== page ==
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motokid
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PostSubject: Re: Swingarm eaten by chain   Tue Jan 20, 2015 10:05 am

oldschoolsdime92 wrote:
so what kind of tension should we be running?

With bike leaning on sidestand - simply find the center of the chain under the swingarm, and push the chain up towards the swingarm.

What's the gap between the chain and swingarm when pushing up with a decent amount of force?

Chain touching swing arm means you might be loose.
A gap of more than 1/2 inch means your probably too tight.
I try to keep that gap somewhere between 1/4 and 1/2 inch.

I'm on an X, and do 99% riding on paved surfaces, so my suspension rarely gets compressed to it's limits.

Also - some wear on the slider is normal. Not to be feared.
That's why it's there. Just check it when you change oil, or every 1000 miles.

I sometimes get the impression that some members here think any wear marks at all on the slider means something is horribly wrong. dunno

Mine lasted almost 10,000 miles. I replaced it before it was completely worn through.






_________________
2008 WR250X
Gearing: 13t - 48t
Power Commander 5 / PC-V
Airbox Door Removed - Flapper glued - AIS removed
FmF Q4
Bridgestone Battlax BT-003rs
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beefcakemorris

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PostSubject: Re: Swingarm eaten by chain   Tue Jan 20, 2015 10:59 am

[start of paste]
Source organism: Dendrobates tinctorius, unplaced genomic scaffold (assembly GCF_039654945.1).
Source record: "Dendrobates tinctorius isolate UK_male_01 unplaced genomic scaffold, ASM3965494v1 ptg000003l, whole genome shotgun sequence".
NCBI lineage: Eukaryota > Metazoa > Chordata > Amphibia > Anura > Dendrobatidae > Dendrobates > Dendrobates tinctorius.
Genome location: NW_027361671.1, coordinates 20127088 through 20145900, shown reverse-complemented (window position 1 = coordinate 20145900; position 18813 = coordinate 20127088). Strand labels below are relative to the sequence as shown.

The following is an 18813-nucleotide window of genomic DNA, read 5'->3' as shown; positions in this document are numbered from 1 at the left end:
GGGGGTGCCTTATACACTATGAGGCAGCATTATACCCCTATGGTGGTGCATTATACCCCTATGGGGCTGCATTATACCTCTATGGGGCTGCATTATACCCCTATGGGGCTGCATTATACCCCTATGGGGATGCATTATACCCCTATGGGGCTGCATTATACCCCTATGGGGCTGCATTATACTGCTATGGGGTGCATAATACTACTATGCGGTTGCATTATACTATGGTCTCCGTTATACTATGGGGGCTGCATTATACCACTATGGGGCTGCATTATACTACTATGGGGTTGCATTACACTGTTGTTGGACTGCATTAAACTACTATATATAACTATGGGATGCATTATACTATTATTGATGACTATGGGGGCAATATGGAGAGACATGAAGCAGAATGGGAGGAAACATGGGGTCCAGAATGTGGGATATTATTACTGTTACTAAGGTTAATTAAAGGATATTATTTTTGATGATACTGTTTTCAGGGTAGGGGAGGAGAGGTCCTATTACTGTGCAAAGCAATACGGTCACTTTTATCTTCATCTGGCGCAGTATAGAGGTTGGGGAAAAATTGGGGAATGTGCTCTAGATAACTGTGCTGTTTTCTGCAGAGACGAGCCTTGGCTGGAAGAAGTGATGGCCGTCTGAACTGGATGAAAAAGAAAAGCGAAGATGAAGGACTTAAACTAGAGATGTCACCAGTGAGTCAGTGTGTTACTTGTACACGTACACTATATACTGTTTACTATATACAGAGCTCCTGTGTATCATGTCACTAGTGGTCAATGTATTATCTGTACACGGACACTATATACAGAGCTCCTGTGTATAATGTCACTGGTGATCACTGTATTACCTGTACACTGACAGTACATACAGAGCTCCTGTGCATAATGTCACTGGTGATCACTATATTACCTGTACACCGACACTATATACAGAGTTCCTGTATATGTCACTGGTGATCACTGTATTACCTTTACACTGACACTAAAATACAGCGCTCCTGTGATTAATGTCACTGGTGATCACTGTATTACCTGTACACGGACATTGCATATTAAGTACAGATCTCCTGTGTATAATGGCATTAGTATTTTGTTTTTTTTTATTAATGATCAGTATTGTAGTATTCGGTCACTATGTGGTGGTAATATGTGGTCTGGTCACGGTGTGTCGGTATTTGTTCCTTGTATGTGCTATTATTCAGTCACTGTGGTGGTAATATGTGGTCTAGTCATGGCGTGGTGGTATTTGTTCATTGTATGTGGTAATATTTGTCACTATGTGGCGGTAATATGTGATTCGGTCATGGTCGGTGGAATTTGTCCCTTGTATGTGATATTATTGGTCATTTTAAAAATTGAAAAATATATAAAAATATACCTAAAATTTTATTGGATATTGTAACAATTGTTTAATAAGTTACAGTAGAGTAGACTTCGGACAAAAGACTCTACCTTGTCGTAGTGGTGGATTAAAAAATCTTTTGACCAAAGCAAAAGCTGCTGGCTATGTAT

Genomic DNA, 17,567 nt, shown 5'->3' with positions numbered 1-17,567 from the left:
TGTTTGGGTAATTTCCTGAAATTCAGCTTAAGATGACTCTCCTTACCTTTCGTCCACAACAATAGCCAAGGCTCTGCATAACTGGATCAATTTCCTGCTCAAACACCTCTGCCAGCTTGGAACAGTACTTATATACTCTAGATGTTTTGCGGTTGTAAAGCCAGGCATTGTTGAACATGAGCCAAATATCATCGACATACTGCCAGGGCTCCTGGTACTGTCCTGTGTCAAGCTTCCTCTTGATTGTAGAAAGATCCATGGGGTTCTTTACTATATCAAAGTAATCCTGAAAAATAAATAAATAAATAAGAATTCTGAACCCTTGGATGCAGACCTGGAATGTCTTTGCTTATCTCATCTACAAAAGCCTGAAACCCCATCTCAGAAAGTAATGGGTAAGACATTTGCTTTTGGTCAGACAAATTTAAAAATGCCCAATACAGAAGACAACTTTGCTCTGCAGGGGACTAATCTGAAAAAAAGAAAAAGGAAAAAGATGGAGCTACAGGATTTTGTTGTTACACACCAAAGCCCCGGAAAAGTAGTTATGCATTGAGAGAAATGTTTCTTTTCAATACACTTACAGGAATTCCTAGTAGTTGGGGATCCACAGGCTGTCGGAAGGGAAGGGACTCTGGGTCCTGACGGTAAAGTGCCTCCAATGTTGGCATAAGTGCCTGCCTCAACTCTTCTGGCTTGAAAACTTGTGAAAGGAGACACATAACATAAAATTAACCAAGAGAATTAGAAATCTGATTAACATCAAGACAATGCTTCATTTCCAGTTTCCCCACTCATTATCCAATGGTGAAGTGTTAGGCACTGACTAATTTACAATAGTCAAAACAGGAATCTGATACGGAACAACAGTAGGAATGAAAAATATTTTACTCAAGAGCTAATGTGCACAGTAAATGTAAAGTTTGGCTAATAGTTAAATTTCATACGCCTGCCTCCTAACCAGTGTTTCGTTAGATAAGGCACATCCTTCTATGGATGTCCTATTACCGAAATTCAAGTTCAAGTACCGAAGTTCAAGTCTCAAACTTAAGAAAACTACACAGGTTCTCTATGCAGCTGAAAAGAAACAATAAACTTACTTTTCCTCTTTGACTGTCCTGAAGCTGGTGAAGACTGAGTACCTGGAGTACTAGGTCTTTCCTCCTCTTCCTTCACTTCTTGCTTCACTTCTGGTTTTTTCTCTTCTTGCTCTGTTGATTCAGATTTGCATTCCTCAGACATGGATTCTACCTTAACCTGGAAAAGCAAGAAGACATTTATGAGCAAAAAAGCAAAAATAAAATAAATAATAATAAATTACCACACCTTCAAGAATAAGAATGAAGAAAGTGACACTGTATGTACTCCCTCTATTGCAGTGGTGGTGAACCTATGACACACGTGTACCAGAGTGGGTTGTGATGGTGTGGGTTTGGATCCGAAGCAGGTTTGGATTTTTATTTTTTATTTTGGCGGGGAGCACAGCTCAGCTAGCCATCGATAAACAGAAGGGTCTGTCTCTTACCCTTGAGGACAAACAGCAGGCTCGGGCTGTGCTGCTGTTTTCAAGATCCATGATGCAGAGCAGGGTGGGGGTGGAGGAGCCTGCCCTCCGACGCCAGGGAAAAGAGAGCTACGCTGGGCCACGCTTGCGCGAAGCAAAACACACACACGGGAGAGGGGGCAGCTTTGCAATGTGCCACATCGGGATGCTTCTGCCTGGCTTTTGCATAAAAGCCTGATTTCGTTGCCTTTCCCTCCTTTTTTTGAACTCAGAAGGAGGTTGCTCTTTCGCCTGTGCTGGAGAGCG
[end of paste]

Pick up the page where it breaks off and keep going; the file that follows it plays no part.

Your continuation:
Just checked mine and because the chain was a little more cleaner than normal. Found it was way to tight.  No damage to the swing arm, just going to check it more often.  I already have a replace guard, so I am good to go.

Am I correct you don't have to remove the swing arm to replace the guard with a new one?
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motokid
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PostSubject: Re: Swingarm eaten by chain   Tue Jan 20, 2015 11:08 am

beefcakemorris wrote:


Am I correct you don't have to remove the swing arm to replace the guard with a new one?

Correct. thumb

_________________
2008 WR250X
Gearing: 13t - 48t
Power Commander 5 / PC-V
Airbox Door Removed - Flapper glued - AIS removed
FmF Q4
Bridgestone Battlax BT-003rs
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gatorfan

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PostSubject: Re: Swingarm eaten by chain   Tue Jan 20, 2015 1:47 pm

Re; Dirt Bikes

Can't recall where I read it but a study was done by factory mechanics at a large top amateur moto and they found that nearly everyone's chain was too tight.
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motokid
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PostSubject: Re: Swingarm eaten by chain   Tue Jan 20, 2015 2:37 pm

gatorfan wrote:
Re; Dirt Bikes

Can't recall where I read it but a study was done by factory mechanics at a large top amateur moto and they found that nearly everyone's chain was too tight.

I'd bet your house wink that if you looked at the chains of guys who've come from mostly a street riding background, it's FAR worse. Very happy


_________________
2008 WR250X